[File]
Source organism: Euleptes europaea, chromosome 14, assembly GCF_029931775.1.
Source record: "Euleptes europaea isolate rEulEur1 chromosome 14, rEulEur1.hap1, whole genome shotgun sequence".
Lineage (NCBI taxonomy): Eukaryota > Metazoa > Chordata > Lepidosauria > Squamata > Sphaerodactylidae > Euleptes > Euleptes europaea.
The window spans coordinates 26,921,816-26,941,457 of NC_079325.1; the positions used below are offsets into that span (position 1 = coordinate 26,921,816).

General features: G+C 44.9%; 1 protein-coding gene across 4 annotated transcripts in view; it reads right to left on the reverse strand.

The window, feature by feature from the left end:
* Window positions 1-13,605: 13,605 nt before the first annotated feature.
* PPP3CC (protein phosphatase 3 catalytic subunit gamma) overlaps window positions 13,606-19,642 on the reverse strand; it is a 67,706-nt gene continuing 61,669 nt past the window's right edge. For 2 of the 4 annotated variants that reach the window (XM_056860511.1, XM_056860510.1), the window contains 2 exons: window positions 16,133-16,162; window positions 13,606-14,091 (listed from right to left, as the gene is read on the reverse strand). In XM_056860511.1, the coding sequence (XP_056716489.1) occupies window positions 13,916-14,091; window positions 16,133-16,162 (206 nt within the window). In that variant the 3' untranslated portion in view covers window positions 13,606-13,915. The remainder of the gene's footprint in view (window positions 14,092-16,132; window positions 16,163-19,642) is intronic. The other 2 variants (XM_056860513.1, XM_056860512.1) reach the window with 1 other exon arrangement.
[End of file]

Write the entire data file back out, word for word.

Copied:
Source organism: Euleptes europaea, chromosome 14, assembly GCF_029931775.1.
Source record: "Euleptes europaea isolate rEulEur1 chromosome 14, rEulEur1.hap1, whole genome shotgun sequence".
Lineage (NCBI taxonomy): Eukaryota > Metazoa > Chordata > Lepidosauria > Squamata > Sphaerodactylidae > Euleptes > Euleptes europaea.
The window spans coordinates 26,921,816-26,941,457 of NC_079325.1; the positions used below are offsets into that span (position 1 = coordinate 26,921,816).

General features: G+C 44.9%; 1 protein-coding gene across 4 annotated transcripts in view; it reads right to left on the reverse strand.

The window, feature by feature from the left end:
* Window positions 1-13,605: 13,605 nt before the first annotated feature.
* PPP3CC (protein phosphatase 3 catalytic subunit gamma) overlaps window positions 13,606-19,642 on the reverse strand; it is a 67,706-nt gene continuing 61,669 nt past the window's right edge. For 2 of the 4 annotated variants that reach the window (XM_056860511.1, XM_056860510.1), the window contains 2 exons: window positions 16,133-16,162; window positions 13,606-14,091 (listed from right to left, as the gene is read on the reverse strand). In XM_056860511.1, the coding sequence (XP_056716489.1) occupies window positions 13,916-14,091; window positions 16,133-16,162 (206 nt within the window). In that variant the 3' untranslated portion in view covers window positions 13,606-13,915. The remainder of the gene's footprint in view (window positions 14,092-16,132; window positions 16,163-19,642) is intronic. The other 2 variants (XM_056860513.1, XM_056860512.1) reach the window with 1 other exon arrangement.